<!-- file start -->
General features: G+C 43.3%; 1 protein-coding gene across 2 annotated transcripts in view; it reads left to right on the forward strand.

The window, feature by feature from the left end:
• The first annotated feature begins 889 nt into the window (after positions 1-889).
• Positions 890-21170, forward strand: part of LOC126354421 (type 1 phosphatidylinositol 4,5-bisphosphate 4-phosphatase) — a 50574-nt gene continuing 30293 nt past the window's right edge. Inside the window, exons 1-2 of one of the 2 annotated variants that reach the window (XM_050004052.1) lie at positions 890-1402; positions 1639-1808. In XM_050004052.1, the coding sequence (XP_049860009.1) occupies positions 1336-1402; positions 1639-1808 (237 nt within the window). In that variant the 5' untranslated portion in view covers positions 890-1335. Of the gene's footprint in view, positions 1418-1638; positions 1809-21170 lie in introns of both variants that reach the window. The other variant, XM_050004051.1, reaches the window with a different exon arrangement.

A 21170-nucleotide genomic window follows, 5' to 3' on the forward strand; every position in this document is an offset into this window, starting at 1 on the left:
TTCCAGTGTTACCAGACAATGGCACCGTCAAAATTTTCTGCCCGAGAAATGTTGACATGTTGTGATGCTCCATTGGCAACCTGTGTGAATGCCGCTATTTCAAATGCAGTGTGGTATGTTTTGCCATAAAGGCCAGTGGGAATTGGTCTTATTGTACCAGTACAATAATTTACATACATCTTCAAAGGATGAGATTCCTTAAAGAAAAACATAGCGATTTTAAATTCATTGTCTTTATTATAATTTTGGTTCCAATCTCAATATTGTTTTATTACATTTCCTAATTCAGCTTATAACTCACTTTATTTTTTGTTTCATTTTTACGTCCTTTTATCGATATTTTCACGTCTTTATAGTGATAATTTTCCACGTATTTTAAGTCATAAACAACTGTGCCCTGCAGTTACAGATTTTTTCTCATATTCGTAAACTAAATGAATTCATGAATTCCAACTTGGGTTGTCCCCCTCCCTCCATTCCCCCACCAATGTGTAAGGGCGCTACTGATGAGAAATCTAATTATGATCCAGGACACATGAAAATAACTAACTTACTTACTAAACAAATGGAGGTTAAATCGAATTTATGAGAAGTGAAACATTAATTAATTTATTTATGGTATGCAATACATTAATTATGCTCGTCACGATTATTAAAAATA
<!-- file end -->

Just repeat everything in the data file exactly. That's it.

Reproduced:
General features: G+C 43.3%; 1 protein-coding gene across 2 annotated transcripts in view; it reads left to right on the forward strand.

The window, feature by feature from the left end:
• The first annotated feature begins 889 nt into the window (after positions 1-889).
• Positions 890-21170, forward strand: part of LOC126354421 (type 1 phosphatidylinositol 4,5-bisphosphate 4-phosphatase) — a 50574-nt gene continuing 30293 nt past the window's right edge. Inside the window, exons 1-2 of one of the 2 annotated variants that reach the window (XM_050004052.1) lie at positions 890-1402; positions 1639-1808. In XM_050004052.1, the coding sequence (XP_049860009.1) occupies positions 1336-1402; positions 1639-1808 (237 nt within the window). In that variant the 5' untranslated portion in view covers positions 890-1335. Of the gene's footprint in view, positions 1418-1638; positions 1809-21170 lie in introns of both variants that reach the window. The other variant, XM_050004051.1, reaches the window with a different exon arrangement.

A 21170-nucleotide genomic window follows, 5' to 3' on the forward strand; every position in this document is an offset into this window, starting at 1 on the left:
TTCCAGTGTTACCAGACAATGGCACCGTCAAAATTTTCTGCCCGAGAAATGTTGACATGTTGTGATGCTCCATTGGCAACCTGTGTGAATGCCGCTATTTCAAATGCAGTGTGGTATGTTTTGCCATAAAGGCCAGTGGGAATTGGTCTTATTGTACCAGTACAATAATTTACATACATCTTCAAAGGATGAGATTCCTTAAAGAAAAACATAGCGATTTTAAATTCATTGTCTTTATTATAATTTTGGTTCCAATCTCAATATTGTTTTATTACATTTCCTAATTCAGCTTATAACTCACTTTATTTTTTGTTTCATTTTTACGTCCTTTTATCGATATTTTCACGTCTTTATAGTGATAATTTTCCACGTATTTTAAGTCATAAACAACTGTGCCCTGCAGTTACAGATTTTTTCTCATATTCGTAAACTAAATGAATTCATGAATTCCAACTTGGGTTGTCCCCCTCCCTCCATTCCCCCACCAATGTGTAAGGGCGCTACTGATGAGAAATCTAATTATGATCCAGGACACATGAAAATAACTAACTTACTTACTAAACAAATGGAGGTTAAATCGAATTTATGAGAAGTGAAACATTAATTAATTTATTTATGGTATGCAATACATTAATTATGCTCGTCACGATTATTAAAAATA